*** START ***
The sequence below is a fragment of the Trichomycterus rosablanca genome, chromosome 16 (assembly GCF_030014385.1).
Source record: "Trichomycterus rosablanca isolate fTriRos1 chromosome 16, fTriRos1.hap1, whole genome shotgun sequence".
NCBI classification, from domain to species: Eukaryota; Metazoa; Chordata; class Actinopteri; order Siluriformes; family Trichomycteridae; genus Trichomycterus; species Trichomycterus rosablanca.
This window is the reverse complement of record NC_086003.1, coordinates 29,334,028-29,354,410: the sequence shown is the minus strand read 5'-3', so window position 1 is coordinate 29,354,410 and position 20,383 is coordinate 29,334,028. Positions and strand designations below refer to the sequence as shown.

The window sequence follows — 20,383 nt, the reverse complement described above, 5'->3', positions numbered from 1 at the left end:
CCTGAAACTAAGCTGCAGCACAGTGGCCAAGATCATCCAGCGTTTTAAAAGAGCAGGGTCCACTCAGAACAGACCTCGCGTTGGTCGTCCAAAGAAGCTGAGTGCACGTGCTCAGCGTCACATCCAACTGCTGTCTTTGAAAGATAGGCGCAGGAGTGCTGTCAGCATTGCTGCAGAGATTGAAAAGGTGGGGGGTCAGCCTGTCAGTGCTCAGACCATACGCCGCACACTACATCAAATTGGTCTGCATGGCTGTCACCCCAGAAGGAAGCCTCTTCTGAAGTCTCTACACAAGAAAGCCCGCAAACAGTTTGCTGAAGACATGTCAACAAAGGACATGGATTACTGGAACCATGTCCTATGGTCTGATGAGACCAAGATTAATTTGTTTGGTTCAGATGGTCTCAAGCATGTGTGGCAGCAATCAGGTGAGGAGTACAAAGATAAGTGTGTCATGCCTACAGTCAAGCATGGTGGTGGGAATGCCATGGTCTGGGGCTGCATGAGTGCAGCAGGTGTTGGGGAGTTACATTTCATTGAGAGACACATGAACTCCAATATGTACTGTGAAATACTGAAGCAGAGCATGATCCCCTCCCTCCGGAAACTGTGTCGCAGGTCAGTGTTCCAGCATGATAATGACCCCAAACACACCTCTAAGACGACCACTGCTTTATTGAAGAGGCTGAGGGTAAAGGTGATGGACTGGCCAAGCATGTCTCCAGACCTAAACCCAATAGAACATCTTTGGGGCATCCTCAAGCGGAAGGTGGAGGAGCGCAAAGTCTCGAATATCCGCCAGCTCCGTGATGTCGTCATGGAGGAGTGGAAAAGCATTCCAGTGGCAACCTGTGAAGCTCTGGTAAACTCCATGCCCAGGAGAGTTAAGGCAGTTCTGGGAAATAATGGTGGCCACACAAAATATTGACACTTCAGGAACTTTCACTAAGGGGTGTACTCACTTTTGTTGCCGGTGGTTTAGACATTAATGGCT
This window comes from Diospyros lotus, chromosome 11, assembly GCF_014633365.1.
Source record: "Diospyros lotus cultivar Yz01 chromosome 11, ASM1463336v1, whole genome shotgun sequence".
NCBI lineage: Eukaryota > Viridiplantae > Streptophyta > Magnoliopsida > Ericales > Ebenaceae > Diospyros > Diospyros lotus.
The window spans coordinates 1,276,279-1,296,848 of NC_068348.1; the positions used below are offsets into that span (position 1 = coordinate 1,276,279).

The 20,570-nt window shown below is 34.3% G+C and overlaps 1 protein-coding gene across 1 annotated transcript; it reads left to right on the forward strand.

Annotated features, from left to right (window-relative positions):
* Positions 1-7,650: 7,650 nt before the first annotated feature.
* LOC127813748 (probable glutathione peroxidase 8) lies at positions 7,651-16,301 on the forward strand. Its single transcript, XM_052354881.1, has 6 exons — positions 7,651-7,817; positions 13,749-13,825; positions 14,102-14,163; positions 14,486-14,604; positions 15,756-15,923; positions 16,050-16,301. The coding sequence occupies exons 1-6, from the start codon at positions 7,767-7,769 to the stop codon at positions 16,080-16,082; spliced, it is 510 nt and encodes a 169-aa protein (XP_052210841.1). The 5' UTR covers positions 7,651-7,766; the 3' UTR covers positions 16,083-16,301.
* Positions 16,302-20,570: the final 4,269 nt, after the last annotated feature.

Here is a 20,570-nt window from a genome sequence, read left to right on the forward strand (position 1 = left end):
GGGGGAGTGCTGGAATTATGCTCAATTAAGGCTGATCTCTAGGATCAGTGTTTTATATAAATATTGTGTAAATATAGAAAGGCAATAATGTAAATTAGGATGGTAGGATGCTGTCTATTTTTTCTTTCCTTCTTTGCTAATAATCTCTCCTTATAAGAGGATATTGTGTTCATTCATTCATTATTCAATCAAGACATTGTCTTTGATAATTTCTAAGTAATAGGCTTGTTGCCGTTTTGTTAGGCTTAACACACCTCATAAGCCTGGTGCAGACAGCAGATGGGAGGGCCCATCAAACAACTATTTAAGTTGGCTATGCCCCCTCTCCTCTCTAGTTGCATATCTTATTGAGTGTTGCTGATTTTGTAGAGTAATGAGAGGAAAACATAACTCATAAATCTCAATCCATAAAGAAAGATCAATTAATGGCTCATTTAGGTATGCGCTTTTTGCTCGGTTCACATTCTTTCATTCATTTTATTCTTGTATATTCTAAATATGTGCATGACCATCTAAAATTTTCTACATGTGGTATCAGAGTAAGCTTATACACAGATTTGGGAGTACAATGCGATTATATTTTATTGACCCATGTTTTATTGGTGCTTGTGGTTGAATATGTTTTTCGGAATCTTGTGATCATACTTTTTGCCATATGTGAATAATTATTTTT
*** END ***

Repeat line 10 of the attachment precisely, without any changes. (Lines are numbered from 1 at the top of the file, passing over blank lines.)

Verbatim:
The window spans coordinates 1,276,279-1,296,848 of NC_068348.1; the positions used below are offsets into that span (position 1 = coordinate 1,276,279).